Friday, April 2, 2010

Thoughts on Miracles

One of the charges levelled at the ancients is that they can't be trusted to report miracles because they were credulous and superstitious.

Glenn Miller discusses such matters and reaches a completely different conclusion.

* "In antiquity miracles were not accepted without question. Graeco-Roman writers were often reluctant to ascribe miraculous events to the gods, and offered alternative explanations. Some writers were openly skeptical about miracles (e.g. Epicurus; Lucretius; Lucian). So it is a mistake to write off the miracles of Jesus as the result of the naivety and gullibility of people in the ancient world." [GAJ, rev 2, p.235, Stanton]

* "This period [Hellenistic] may well have been the least superstitious period of antiquity, even if we have to allow for the continued existence in concealment of an undercurrent of the usual superstitions and belief in miracles. However that may be a change sets in with the beginning of late antiquity. Popular belief in miracles and superstition revived." [MSECT:269, Theissen]

* "On the other hand it must be admitted that in the relatively peaceful and stable period of the first two centuries the irrationalism which first appeared at the beginning of the first century was unable to strike roots. There continued to be rationalist movements alongside it. In his dialogues Lucian mocked his contemporaries' belief in the miraculous. Oenomaus of Gadara mocked the oracles, and Sextus Empiricus once more brought together all the arguments of scepticism. Even where increased irrationalism was notable--for example in Plutarch's development--it remained within bounds, without eccentricity or fanaticism. There was no decisive change before the great social and political crisis of the 3rd century. AD. [MSECT:275, Theissen]

* "Primitive Christian belief in the miraculous thus has a crucial role in the religious development of late antiquity. It stands at the beginning of the 'new' irrationalism of that age. Our brief outline of this development may have done something to correct the widespread picture of an ancient belief in the miraculous which has no history. What we have found here is not a rampant jungle of ancient credulity with regard to miracles, but a process of historical transformation in which forms and patterns of belief in the miraculous succeed one another. If we accept this picture, we must firmly reject assertions that primitive Christian belief in the miraculous represented nothing unusual in the context of its period." [MSECT:276, Theissen]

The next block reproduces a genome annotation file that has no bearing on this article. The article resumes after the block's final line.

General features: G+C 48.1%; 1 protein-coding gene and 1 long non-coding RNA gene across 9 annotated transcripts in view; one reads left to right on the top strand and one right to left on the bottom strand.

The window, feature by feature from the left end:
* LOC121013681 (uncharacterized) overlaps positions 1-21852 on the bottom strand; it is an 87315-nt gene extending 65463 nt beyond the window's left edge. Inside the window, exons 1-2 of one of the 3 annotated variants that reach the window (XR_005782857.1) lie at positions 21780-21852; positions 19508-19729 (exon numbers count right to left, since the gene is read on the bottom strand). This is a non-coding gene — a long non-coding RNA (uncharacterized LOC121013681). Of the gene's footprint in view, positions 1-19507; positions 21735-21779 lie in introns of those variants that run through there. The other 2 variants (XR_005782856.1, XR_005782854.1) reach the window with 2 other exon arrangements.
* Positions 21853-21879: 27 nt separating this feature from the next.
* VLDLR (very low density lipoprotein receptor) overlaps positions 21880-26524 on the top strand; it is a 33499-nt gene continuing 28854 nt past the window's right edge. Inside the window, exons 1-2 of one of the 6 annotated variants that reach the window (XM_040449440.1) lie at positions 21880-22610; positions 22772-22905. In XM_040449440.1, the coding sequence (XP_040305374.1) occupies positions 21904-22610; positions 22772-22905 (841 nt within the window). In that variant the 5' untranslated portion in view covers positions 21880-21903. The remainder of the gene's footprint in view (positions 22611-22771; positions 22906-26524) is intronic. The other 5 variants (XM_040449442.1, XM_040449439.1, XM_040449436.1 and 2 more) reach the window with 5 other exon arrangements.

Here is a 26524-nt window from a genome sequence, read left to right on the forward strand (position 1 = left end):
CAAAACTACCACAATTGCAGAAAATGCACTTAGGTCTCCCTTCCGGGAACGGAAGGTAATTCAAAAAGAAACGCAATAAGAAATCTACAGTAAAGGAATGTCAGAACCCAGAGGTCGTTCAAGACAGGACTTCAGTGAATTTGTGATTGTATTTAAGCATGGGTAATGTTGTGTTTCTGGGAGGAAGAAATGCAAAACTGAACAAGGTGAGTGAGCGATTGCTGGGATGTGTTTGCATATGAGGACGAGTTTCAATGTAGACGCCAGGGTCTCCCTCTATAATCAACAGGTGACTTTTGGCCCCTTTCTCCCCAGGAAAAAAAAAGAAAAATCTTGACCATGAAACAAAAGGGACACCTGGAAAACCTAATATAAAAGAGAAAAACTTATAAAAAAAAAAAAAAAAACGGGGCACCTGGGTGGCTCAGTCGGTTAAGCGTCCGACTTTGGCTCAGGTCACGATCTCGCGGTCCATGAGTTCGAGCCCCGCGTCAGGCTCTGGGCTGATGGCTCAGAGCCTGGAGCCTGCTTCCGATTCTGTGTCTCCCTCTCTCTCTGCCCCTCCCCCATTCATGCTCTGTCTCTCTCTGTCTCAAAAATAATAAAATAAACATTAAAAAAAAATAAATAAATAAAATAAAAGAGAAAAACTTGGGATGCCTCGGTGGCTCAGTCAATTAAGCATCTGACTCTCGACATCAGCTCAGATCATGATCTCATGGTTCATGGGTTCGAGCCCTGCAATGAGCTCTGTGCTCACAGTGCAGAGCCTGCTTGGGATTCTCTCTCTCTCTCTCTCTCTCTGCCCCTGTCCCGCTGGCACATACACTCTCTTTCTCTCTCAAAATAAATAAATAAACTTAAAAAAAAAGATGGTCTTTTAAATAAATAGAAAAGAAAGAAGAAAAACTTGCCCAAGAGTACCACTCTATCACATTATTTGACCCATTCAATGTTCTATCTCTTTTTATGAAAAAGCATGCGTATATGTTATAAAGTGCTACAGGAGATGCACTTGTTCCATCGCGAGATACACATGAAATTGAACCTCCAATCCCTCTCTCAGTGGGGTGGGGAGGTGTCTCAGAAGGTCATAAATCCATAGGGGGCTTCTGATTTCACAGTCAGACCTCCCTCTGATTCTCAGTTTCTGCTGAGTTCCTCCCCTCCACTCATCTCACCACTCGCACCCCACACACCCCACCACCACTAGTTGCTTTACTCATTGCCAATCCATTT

* "particularly in the Augustan age, when intellectual life was inspired by the example of Alexandrian scholarship, there was a general desire for increasingly exact knowledge, and historians, like poets, were always on the alert to correct their predecessors." [X02:RCH4S:93, Woodman]

* "It is in this light that we must judge the accounts we possess of other miracle-workers in Jesus' period and culture. We have already observed that the list of such occurrences is very much shorter than is often supposed. If we take the period of four hundred years stretching from two hundred years before to two hundred years after the birth of Christ, the number of miracles recorded which are remotely comparable with those of Jesus is astonishingly small. On the pagan side, there is little to report apart from the records of cures at healing shrines, which were certainly quite frequent, but are a rather different phenomenon from cures performed by an individual healer. Indeed it is significant that later Christian fathers, when seeking miracle workers with whom to compare or contrast Jesus, had to have recourse to remote and by now almost legendary figures of the past such as Pythagoras or Empedocles." [X:JATCH:103]

* "In the second century C.E. there is a fair amount of evidence to support the thesis that philosophers were generally inclined to be less critical in assessing extraordinary phenomena than in the centuries immediately preceding and more cordial toward religion generally and mainstream piety and its wonders specifically." [X04:PCCM:104]

* "In the Second-Sophistic period [beginning 2nd century AD] the pagan gods were extraordinarily active. They not only appeared to humankind in person or in dreams. They were also diligent in giving out oracles. The paganism of the High Empire does indeed have a vibrant feel to it." [HI:AREPJC:167]

* "The rituals we studied [exorcism, love rites, alchemy, and deification] all point to the importance of the first three centuries [AD]. Ideas which only appeared in embryonic form before the turn of the millennium undergo tremendous development by the beginning of the fourth century [AD]". [HI:MRW:98]

The easy acceptance of miracles was foreign to that world. The complete opposite of what sceptics claim... no surprises there of course.

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